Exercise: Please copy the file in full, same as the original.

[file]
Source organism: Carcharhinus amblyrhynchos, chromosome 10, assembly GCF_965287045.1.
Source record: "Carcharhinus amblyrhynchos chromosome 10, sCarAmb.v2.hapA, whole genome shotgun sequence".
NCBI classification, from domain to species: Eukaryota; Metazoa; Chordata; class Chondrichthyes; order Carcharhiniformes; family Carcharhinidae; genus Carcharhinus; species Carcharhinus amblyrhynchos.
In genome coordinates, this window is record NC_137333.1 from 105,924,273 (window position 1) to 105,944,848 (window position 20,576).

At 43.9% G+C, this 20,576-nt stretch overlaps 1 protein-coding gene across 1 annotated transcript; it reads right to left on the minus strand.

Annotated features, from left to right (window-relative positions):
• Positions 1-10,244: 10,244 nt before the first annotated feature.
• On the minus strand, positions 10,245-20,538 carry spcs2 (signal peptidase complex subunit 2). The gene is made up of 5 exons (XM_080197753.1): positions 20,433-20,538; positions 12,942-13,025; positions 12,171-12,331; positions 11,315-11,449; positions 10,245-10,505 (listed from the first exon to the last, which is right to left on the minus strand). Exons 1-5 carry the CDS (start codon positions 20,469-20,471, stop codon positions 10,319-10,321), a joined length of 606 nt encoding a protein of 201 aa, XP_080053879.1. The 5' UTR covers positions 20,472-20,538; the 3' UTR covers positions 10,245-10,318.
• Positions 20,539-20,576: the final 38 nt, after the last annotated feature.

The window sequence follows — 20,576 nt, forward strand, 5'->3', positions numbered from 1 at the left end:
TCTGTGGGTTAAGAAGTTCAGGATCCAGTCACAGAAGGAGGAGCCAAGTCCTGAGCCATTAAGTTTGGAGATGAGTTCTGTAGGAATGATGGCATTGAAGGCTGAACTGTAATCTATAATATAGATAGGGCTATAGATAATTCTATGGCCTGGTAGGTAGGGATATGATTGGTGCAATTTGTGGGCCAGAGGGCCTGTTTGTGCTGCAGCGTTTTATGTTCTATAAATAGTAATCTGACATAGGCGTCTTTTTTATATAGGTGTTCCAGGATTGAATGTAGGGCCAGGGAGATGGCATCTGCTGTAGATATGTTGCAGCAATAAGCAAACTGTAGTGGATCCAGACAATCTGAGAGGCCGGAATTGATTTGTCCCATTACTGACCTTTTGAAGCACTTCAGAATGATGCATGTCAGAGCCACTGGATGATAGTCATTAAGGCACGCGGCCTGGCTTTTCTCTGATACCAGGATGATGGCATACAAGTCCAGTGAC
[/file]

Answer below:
Source organism: Carcharhinus amblyrhynchos, chromosome 10, assembly GCF_965287045.1.
Source record: "Carcharhinus amblyrhynchos chromosome 10, sCarAmb.v2.hapA, whole genome shotgun sequence".
NCBI classification, from domain to species: Eukaryota; Metazoa; Chordata; class Chondrichthyes; order Carcharhiniformes; family Carcharhinidae; genus Carcharhinus; species Carcharhinus amblyrhynchos.
In genome coordinates, this window is record NC_137333.1 from 105,924,273 (window position 1) to 105,944,848 (window position 20,576).

At 43.9% G+C, this 20,576-nt stretch overlaps 1 protein-coding gene across 1 annotated transcript; it reads right to left on the minus strand.

Annotated features, from left to right (window-relative positions):
• Positions 1-10,244: 10,244 nt before the first annotated feature.
• On the minus strand, positions 10,245-20,538 carry spcs2 (signal peptidase complex subunit 2). The gene is made up of 5 exons (XM_080197753.1): positions 20,433-20,538; positions 12,942-13,025; positions 12,171-12,331; positions 11,315-11,449; positions 10,245-10,505 (listed from the first exon to the last, which is right to left on the minus strand). Exons 1-5 carry the CDS (start codon positions 20,469-20,471, stop codon positions 10,319-10,321), a joined length of 606 nt encoding a protein of 201 aa, XP_080053879.1. The 5' UTR covers positions 20,472-20,538; the 3' UTR covers positions 10,245-10,318.
• Positions 20,539-20,576: the final 38 nt, after the last annotated feature.

The window sequence follows — 20,576 nt, forward strand, 5'->3', positions numbered from 1 at the left end:
TCTGTGGGTTAAGAAGTTCAGGATCCAGTCACAGAAGGAGGAGCCAAGTCCTGAGCCATTAAGTTTGGAGATGAGTTCTGTAGGAATGATGGCATTGAAGGCTGAACTGTAATCTATAATATAGATAGGGCTATAGATAATTCTATGGCCTGGTAGGTAGGGATATGATTGGTGCAATTTGTGGGCCAGAGGGCCTGTTTGTGCTGCAGCGTTTTATGTTCTATAAATAGTAATCTGACATAGGCGTCTTTTTTATATAGGTGTTCCAGGATTGAATGTAGGGCCAGGGAGATGGCATCTGCTGTAGATATGTTGCAGCAATAAGCAAACTGTAGTGGATCCAGACAATCTGAGAGGCCGGAATTGATTTGTCCCATTACTGACCTTTTGAAGCACTTCAGAATGATGCATGTCAGAGCCACTGGATGATAGTCATTAAGGCACGCGGCCTGGCTTTTCTCTGATACCAGGATGATGGCATACAAGTCCAGTGAC